Thread Pressure - Thread Stripping

  • #1
cmarentes89
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TL;DR Summary
At what forces and thread engagement will my threads shear or strip.
Hello all,

So I've attached two images, one is the spread-sheet that I'm working on and the other is an image of the formulas that I'm using. I'm a bit confused on how length of engagement works for those formulas. So for 3 1/4-8UN-2A threads, with a shear strength of 44.5 KSI, the minimum length of engagement should be about 2.68 inches. From that, I understand that my engagement length should be 2.68 inches to avoid any thread stripping and/or shearing. But what if I use 1.00 inches of thread engagement engagement? The formulas shows that it would not strip when I compare the forces required and actual to strip the threads.... My ultimate goal is to determine a shear safety of factor and the minimum length of engagement at any applied pressure.
 

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  • #2
cmarentes89 said:
From that, I understand that my engagement length should be 2.68 inches to avoid any thread stripping and/or shearing. But what if I use 1.00 inches of thread engagement?
Then, on some occasion the thread may strip, and you would, if you survived, be questioned by the coroner.

The formulas have a tolerance allowance for imperfections.

The length of the nut, or engagement, determines the area of thread in pressure contact and in shear. The tensile strength of the threaded portion of the bolt, must be balanced against the shear strength of the thread.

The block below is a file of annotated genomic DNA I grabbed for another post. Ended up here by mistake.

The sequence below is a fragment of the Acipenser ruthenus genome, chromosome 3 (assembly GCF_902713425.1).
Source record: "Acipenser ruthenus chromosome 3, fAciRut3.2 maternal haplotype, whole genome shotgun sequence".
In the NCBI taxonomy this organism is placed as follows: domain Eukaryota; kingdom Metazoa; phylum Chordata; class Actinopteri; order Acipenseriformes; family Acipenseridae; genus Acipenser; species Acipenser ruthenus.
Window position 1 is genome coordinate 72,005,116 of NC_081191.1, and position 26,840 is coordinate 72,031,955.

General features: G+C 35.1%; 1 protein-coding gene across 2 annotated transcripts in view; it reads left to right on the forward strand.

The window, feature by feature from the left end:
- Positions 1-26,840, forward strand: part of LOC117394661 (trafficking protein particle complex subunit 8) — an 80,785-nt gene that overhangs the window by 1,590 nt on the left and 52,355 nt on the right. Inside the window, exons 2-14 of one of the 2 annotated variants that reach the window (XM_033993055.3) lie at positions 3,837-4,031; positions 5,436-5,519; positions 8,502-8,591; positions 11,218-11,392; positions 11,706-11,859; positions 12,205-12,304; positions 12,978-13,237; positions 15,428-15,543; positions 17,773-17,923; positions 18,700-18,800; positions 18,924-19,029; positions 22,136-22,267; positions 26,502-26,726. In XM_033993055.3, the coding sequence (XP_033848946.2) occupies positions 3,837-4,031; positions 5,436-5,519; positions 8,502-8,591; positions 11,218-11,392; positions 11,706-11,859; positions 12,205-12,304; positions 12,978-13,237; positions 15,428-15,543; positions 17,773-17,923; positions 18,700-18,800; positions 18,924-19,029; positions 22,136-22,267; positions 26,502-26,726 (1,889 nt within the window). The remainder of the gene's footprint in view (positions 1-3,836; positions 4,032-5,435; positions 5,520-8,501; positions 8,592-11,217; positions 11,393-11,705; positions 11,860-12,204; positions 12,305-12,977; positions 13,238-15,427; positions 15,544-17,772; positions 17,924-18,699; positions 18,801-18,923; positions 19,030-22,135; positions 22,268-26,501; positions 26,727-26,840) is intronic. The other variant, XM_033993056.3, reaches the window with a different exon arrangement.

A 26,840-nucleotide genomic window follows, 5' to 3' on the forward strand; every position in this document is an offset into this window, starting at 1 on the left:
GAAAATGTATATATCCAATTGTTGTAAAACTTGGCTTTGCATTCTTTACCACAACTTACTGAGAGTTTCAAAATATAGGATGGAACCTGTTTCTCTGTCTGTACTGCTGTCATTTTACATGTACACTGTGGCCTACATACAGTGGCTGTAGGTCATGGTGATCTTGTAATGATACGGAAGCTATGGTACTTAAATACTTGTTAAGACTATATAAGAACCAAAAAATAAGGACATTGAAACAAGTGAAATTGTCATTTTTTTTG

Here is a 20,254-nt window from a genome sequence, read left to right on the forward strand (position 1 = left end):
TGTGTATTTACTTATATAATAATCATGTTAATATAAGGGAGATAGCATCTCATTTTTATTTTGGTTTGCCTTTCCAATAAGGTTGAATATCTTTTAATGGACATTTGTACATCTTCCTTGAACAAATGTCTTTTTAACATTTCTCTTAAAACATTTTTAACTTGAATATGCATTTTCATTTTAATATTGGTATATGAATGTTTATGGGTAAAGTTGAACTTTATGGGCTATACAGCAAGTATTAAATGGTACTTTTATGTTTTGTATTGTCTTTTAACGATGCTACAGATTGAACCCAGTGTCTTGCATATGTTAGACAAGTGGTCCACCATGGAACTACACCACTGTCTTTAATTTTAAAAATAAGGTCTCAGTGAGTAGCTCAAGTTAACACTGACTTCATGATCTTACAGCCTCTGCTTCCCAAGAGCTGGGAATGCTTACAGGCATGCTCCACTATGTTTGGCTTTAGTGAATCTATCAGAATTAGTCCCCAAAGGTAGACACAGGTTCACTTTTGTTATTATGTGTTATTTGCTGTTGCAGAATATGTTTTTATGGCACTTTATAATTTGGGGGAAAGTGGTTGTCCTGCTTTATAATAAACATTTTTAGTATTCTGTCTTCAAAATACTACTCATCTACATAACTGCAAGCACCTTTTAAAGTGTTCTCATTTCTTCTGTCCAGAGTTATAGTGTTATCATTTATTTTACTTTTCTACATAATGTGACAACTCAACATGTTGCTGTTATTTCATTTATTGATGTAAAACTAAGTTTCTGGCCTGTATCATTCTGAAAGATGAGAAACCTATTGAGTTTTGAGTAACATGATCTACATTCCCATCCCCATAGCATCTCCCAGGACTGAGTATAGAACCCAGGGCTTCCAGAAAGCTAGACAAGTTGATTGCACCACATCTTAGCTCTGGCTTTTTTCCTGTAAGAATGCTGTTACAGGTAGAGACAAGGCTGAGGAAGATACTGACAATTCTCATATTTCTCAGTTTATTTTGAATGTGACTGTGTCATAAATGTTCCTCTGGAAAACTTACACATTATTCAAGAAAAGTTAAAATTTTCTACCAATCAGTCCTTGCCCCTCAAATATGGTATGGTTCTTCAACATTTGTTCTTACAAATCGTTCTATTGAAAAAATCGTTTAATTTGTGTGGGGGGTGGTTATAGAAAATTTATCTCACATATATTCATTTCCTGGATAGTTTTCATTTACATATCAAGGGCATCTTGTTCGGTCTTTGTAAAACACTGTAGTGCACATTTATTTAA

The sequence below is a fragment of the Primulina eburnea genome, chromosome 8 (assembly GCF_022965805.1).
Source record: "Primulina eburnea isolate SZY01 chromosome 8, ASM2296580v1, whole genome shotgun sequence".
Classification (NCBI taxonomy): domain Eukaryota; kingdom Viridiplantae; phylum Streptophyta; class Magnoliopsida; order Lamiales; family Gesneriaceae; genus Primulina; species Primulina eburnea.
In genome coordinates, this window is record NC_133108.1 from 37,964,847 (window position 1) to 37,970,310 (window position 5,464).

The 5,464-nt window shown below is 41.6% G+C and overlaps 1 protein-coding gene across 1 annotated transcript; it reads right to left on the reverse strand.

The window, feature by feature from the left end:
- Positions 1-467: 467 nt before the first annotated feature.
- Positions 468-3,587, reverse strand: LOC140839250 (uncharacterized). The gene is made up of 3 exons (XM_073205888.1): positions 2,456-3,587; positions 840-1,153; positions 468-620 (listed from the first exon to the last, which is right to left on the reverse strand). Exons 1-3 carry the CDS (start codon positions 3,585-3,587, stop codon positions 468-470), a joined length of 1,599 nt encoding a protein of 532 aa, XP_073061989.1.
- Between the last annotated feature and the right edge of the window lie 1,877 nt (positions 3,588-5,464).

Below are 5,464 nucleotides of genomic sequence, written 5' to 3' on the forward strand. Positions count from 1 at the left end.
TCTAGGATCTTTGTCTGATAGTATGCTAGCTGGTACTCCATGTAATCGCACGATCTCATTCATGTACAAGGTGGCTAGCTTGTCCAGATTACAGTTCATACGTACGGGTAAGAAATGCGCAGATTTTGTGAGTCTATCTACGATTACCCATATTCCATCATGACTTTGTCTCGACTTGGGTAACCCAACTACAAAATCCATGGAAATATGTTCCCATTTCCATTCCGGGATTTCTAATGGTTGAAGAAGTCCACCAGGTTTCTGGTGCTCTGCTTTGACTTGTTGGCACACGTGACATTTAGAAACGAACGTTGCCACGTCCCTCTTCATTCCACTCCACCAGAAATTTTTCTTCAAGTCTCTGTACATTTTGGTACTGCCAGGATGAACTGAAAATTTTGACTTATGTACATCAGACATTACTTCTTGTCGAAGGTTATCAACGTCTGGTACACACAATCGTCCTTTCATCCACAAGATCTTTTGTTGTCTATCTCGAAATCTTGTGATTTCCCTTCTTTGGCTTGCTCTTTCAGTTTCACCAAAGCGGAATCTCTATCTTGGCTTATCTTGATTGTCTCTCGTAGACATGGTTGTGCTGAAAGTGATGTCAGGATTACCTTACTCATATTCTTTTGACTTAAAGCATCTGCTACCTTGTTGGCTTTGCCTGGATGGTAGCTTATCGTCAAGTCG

The formulas appear to be not specific to the material.
The ratio of shear strength to tensile strength in the material used, will be an important parameter.
 
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  • #3
Baluncore said:
Then, on some occasion the thread may strip, and you would, if you survived, be questioned by the coroner.

The formulas have a tolerance allowance for imperfections.

The length of the nut, or engagement, determines the area of thread in pressure contact and in shear. The tensile strength of the threaded portion of the bolt, must be balanced against the shear strength of the thread.

The formulas appear to be not specific to the material.
The ratio of shear strength to tensile strength in the material used, will be an important parameter.
Would definitely would never try it in real life lol.

I see, but in a ratio comparison, wont my shear strength to tensile strength always be the same? 1/2 of the tensile strength?
 
  • #5
Baluncore said:
Not always, shear strength of steel is usually between 60% and 70% of tensile strength, other materials may differ.
Cast iron may range from 0.55 to 1.25 .
https://www.engineersedge.com/materials/material_tensile_shear_and_yield_strength_15798.htm
Thank you so much for the data, it will be very helpful. So I guess my question is, I'm I looking at the wrong formulas for what I'm trying to accomplish?

I figured my material shear strength multiplied by my shear area would have give me my actual force on threads. Then compare that to my actual loading pressure multiplied by my shear area again would give me a factor of safety based on shear. But in this method, all I would have to compare is my material shear strength to my actual loading pressure.... which eliminates the shear area, so this doesn't seem right.
 
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